Yes. It would be weird if a necromancer raised their fallen comrades as zombies so they could walk back to temple to be raised from the dead.

The entry for Zombies expressly and clearly states they can be raised from the dead (and restored to life, not undeath) with Resurrection.

There have been canonical examples of creatures who were made undead, being destroyed and then raised (coming back as the non undead, living versions of their former selves) as well. Not sure if any exist post 5E, but certainly in earlier editions of the gmae.

JC did post a contradictory tweet, but that tweet doesn't make sense (a Zombie that is destroyed is not a valid target for Revivify as it's not 'a creature that has died in the last 1 minute', unless - in addition to being a Zombie that was destroyed, it is ALSO a creature that died in the last minute (by virtue of dying, being reanimated as a zombie, being destroyed and then being targeted with the spell.... all in the space of a minute).

Personally I'll take the RAW on Zombies (they can be restored to life by being destroyed, and then Resurrected) and the literal, plain English definition of undead (a creature that is neither alive, nor dead) as my guide.
 

Found it.

It's canon in 5e (You can kill a Vampire, and Raise the corpse from the dead, where it returns as the former living person):

Curse of Strahd (pg. 47):

The shape is Doru, a vampire spawn [...] If the characters restrain Doru and either promise him blood or threaten to destroy him, or if they kill him and then raise him from the dead, he recounts the events that led to his downfall [...]
 


I guess I prefer tragic endings! :ROFLMAO: My 'happy ending' version would be the vampire princess overcoming the influence of the vampire lord and turning against him, but she definitely would remain a vampire! (And now the characters have a new morally grey ally, so that's great!)
My favorite was Snow White as a vampire, eventually defeated and sealed away by dwarven champions in a cottage in the darkest wood. I later discovered Neil Gaiman wrote a similar short story, so I was happy as a clam.
 

For the avoidance of any doubt, there is also true resurrection:

This spell closes all wounds, neutralizes any poison, cures all diseases, and lifts any curses affecting the creature when it died. The spell replaces damaged or missing organs and limbs. If the creature was undead, it is restored to its non-undead form.

That's about as explicit as it gets right there.

Of course the implication here is that due to that explicitness, ONLY true resurrection restores a former undead to it's living form (resurrection, raise dead and revivify are not enough).
 

The entry for Zombies expressly and clearly states they can be raised from the dead (and restored to life, not undeath) with Resurrection.
Which is weird. Why talk about 'powerful magic' and Resurrection if Raise Dead or even Revivify would suffice? I suspect it might be a mistake and they meant to say True Resurrection. Also, this is in the fluff section, so I wouldn't treat it as rules, though it can certainly give an insight to the intent.

There have been canonical examples of creatures who were made undead, being destroyed and then raised (coming back as the non undead, living versions of their former selves) as well. Not sure if any exist post 5E, but certainly in earlier editions of the gmae.
Well, that really doesn't matter. There often are things in the fluff that doesn't strictly follow the rules and even more so if we talk about stuff produced under a different edition.

JC did post a contradictory tweet, but that tweet doesn't make sense (a Zombie that is destroyed is not a valid target for Revivify as it's not 'a creature that has died in the last 1 minute', unless - in addition to being a Zombie that was destroyed, it is ALSO a creature that died in the last minute (by virtue of dying, being reanimated as a zombie, being destroyed and then being targeted with the spell.... all in the space of a minute).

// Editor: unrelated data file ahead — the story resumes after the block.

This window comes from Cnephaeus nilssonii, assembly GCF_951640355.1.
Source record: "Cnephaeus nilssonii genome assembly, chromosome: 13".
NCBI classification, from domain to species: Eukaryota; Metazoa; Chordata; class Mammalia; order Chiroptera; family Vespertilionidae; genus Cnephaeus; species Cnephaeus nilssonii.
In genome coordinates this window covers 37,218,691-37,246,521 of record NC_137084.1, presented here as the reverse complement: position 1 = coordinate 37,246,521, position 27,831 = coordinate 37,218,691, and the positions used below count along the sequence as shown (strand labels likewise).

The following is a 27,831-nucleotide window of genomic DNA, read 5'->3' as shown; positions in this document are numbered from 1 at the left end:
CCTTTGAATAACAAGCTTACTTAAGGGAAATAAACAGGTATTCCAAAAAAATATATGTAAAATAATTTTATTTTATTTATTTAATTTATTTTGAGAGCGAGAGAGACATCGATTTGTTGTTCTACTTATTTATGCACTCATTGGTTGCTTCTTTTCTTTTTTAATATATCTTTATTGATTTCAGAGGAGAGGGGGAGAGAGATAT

Mechanically it is a zombie that died. The rules do not differentiate between destroyed and dead for creatures. Mechanically constructs and undead 'die' when they run out of hit points. I agree that Crawford's ruling is intuitively weird, but it seems to be in accordance with RAW.

Personally I'll take the RAW on Zombies (they can be restored to life by being destroyed, and then Resurrected) and the literal, plain English definition of undead (a creature that is neither alive, nor dead) as my guide.
What I feel is confusing that you seem to be vacillating between plain English and rules definitions of things. I assume the rule text refers to rules concepts, thus when rules refer to 'dead' creature they mean a creature that has become permanently inactive due running out hit points regardless of creature type and when they refer to corpse of a given creature type they refer to a corpse left by a creature of that creature type.

Found it.

It's canon in 5e (You can kill a Vampire, and Raise the corpse from the dead, where it returns as the former living person):

Curse of Strahd (pg. 47):
Ok, so according to this Raise Dead is sufficient...

(Also, am I expected to search every adventure module to learn how the rules in PHB are supposed to work?)


For the avoidance of any doubt, there is also true resurrection:

This spell closes all wounds, neutralizes any poison, cures all diseases, and lifts any curses affecting the creature when it died. The spell replaces damaged or missing organs and limbs. If the creature was undead, it is restored to its non-undead form.

That's about as explicit as it gets right there.

Of course the implication here is that due to that explicitness, ONLY true resurrection restores a former undead to it's living form (resurrection, raise dead and revivify are not enough).
But according to this, it is not and you need True Resurrection... o_O This is a mess!

I knew that True Resurrection can do it, which to me pretty strongly imply that other spells cannot!